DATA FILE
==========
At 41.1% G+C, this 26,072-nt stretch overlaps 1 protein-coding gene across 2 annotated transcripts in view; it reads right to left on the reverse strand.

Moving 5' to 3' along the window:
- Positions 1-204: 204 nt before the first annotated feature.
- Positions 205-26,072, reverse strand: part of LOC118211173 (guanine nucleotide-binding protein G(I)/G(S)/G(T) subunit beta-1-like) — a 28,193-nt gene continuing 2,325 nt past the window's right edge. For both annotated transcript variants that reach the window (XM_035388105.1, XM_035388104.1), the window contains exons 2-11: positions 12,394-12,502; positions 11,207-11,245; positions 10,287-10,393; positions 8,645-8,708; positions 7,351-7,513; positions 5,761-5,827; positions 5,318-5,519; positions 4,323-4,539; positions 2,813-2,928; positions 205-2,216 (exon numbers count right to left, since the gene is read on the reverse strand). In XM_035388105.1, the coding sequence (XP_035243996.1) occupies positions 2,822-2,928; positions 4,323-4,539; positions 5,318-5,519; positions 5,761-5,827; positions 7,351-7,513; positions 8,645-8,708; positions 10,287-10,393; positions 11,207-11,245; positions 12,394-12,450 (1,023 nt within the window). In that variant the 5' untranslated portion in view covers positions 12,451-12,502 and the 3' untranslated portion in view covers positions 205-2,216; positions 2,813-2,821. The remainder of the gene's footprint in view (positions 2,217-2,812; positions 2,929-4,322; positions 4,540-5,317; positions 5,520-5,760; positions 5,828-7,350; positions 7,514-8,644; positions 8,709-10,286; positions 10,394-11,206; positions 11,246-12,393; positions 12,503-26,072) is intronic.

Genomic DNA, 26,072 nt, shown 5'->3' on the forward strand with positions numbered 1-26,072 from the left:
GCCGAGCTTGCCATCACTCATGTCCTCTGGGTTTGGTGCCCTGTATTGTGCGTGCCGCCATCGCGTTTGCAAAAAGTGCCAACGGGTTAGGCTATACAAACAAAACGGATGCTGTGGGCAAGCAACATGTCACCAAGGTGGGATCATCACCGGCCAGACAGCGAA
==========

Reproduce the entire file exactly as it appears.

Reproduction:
At 41.1% G+C, this 26,072-nt stretch overlaps 1 protein-coding gene across 2 annotated transcripts in view; it reads right to left on the reverse strand.

Moving 5' to 3' along the window:
- Positions 1-204: 204 nt before the first annotated feature.
- Positions 205-26,072, reverse strand: part of LOC118211173 (guanine nucleotide-binding protein G(I)/G(S)/G(T) subunit beta-1-like) — a 28,193-nt gene continuing 2,325 nt past the window's right edge. For both annotated transcript variants that reach the window (XM_035388105.1, XM_035388104.1), the window contains exons 2-11: positions 12,394-12,502; positions 11,207-11,245; positions 10,287-10,393; positions 8,645-8,708; positions 7,351-7,513; positions 5,761-5,827; positions 5,318-5,519; positions 4,323-4,539; positions 2,813-2,928; positions 205-2,216 (exon numbers count right to left, since the gene is read on the reverse strand). In XM_035388105.1, the coding sequence (XP_035243996.1) occupies positions 2,822-2,928; positions 4,323-4,539; positions 5,318-5,519; positions 5,761-5,827; positions 7,351-7,513; positions 8,645-8,708; positions 10,287-10,393; positions 11,207-11,245; positions 12,394-12,450 (1,023 nt within the window). In that variant the 5' untranslated portion in view covers positions 12,451-12,502 and the 3' untranslated portion in view covers positions 205-2,216; positions 2,813-2,821. The remainder of the gene's footprint in view (positions 2,217-2,812; positions 2,929-4,322; positions 4,540-5,317; positions 5,520-5,760; positions 5,828-7,350; positions 7,514-8,644; positions 8,709-10,286; positions 10,394-11,206; positions 11,246-12,393; positions 12,503-26,072) is intronic.

Genomic DNA, 26,072 nt, shown 5'->3' on the forward strand with positions numbered 1-26,072 from the left:
GCCGAGCTTGCCATCACTCATGTCCTCTGGGTTTGGTGCCCTGTATTGTGCGTGCCGCCATCGCGTTTGCAAAAAGTGCCAACGGGTTAGGCTATACAAACAAAACGGATGCTGTGGGCAAGCAACATGTCACCAAGGTGGGATCATCACCGGCCAGACAGCGAA